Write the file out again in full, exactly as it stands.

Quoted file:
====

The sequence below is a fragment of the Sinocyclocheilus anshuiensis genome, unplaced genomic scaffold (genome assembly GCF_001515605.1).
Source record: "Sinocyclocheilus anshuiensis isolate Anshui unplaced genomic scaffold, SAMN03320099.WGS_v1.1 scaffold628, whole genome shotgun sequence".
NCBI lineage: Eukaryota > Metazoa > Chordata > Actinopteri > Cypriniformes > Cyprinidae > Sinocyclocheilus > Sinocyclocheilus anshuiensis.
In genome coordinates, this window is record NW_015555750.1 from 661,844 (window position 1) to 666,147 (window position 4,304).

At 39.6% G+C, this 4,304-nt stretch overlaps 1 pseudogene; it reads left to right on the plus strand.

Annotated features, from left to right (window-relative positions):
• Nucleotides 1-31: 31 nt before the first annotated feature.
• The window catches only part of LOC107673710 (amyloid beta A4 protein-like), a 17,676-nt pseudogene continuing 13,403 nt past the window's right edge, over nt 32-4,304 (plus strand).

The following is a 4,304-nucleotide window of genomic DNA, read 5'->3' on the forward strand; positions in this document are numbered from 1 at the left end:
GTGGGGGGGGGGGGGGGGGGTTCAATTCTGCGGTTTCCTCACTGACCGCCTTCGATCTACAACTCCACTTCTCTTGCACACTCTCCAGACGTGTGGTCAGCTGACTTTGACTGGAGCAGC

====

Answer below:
The sequence below is a fragment of the Sinocyclocheilus anshuiensis genome, unplaced genomic scaffold (genome assembly GCF_001515605.1).
Source record: "Sinocyclocheilus anshuiensis isolate Anshui unplaced genomic scaffold, SAMN03320099.WGS_v1.1 scaffold628, whole genome shotgun sequence".
NCBI lineage: Eukaryota > Metazoa > Chordata > Actinopteri > Cypriniformes > Cyprinidae > Sinocyclocheilus > Sinocyclocheilus anshuiensis.
In genome coordinates, this window is record NW_015555750.1 from 661,844 (window position 1) to 666,147 (window position 4,304).

At 39.6% G+C, this 4,304-nt stretch overlaps 1 pseudogene; it reads left to right on the plus strand.

Annotated features, from left to right (window-relative positions):
• Nucleotides 1-31: 31 nt before the first annotated feature.
• The window catches only part of LOC107673710 (amyloid beta A4 protein-like), a 17,676-nt pseudogene continuing 13,403 nt past the window's right edge, over nt 32-4,304 (plus strand).

The following is a 4,304-nucleotide window of genomic DNA, read 5'->3' on the forward strand; positions in this document are numbered from 1 at the left end:
GTGGGGGGGGGGGGGGGGGGTTCAATTCTGCGGTTTCCTCACTGACCGCCTTCGATCTACAACTCCACTTCTCTTGCACACTCTCCAGACGTGTGGTCAGCTGACTTTGACTGGAGCAGC